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Tips for Installing and Staying Safe at a Fire Pit

By October 30, 2019September 13th, 2021Insurance

Dinner party near fire pit

There’s nothing better than cozying up to a warm fire on a cool fall night. This is especially, true when you can do so in the comfort of your own backyard.  For many, having a fire pit means spending time with family, friends and (hopefully) indulging in some S’mores.


Before you get to the relaxing around the fire pit stage, you need to figure out what type of fire pit you want and where it works best in your yard. Here are some tips to get you started on the installation process:

  1. Is this going to be a portable or permanent fire pit?

    The portable option offers convenience. You can  move it to fit different entertainment situations, but might take up valuable space in your garage or yard when it’s not in use.  With the permanent option, your fire pit can act as a statement piece because it gives you creative room to design.  It could also be a great DIY project.  Planning a fire pit can be simple and fun for all family members to participate. Check out these tips from DIY Network about how to install your own fire pit.

  2. How much are you willing to spend?

    Price will depend on the size and scope of the pit, if you‘re building or buying, and the materials used.  Watch for price markdowns and end of summer sales.

  3. Pick the location

    Choose a spot that is far from any combustibles such as brush, shrubs, plants  and low- hanging branches.  Also, be mindful of patio roofs.  You want to place the pit at least 25 feet away from any structure.  Make sure the fire pit area is flat and level.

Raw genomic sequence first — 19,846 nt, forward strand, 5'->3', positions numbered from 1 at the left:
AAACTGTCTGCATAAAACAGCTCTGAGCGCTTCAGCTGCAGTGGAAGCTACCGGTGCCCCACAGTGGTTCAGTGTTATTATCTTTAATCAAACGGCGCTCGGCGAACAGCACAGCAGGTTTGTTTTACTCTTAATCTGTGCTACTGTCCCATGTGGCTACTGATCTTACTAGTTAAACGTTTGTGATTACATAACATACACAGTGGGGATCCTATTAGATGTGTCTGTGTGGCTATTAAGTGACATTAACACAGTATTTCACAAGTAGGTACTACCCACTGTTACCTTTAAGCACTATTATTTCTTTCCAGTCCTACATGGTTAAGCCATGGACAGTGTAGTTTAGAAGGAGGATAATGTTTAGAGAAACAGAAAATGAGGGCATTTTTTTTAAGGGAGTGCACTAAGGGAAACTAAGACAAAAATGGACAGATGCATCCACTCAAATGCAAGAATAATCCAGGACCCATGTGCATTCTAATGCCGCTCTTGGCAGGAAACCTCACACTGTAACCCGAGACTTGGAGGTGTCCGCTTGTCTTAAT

4. Do your research
    If you’re looking to buy, fire pits can be found at almost all major retailers.  Some styles are bowls, chimineas and tables that offer plenty of burning options – wood, propane, gel fuel and natural gas. 

    If you’re making this a DIY project, research steps on how to begin and for guidance throughout the process.  A simple Google search can be enough to find the perfect pit for you.  For more inspiration, take a look at these designs from HGTV. There can be restrictions and codes on fire pits depending on where you live, so check with local city and county authorities first.


  1. Always place fire pits on a non-flammable surface (patio, blocks, concrete) and Never put a fire pit directly on grass.Always keep your fire pit outdoors – never inside the house or garage. 
  2. Keep the fire small.
  3. Check the forecast and avoid windy conditions.
  4. Keep area around fire pit clean by picking up leaves or any other combustible materials.
  5. Keep water or a garden hose nearby.
  6. Learn your wood!  Plywood or composite woods can release toxic fumes.  Pine and cedar are soft woods that can “pop” or shoot sparks.  Hickory, oak, and other seasoned hardwoods are your best burning option.
  7. Never light the fire with gas or lighter fluid.  Use small sticks, crumbled up pieces of paper, or buy fire starter packs.
  8. When you are done with the fire for the night, be sure to douse properly or turn off any burners. The U.S. Fire Administration states that 16 percent of outdoor fires are attributed to hot or smoldering objects, such as hot embers or ash. Keep an eye on the extinguished fire until the embers stop steaming.

There are plenty of options and factors to take into consideration when getting a fire pit for your yard.  This can be a fun project that makes summer nights last longer.  Fire pits are not only attractive, but also functional in providing entertainment and heat, plus you can cook snacks on. Now you can become the envy of the neighborhood with a new fire pit! 

Make sure your time around the fire is as relaxing as possible. It’s good to check in with your Miller’s Insurance agent to determine the proper coverage for your home, and everything inside (and outside) of it.

This article was brought to you by our friends at Erie Insurance. Miller’s would like to extend its gratitude to Erie Insurance for both being a wonderful business ally and for letting us use the articles found on their blog, Eriesense.

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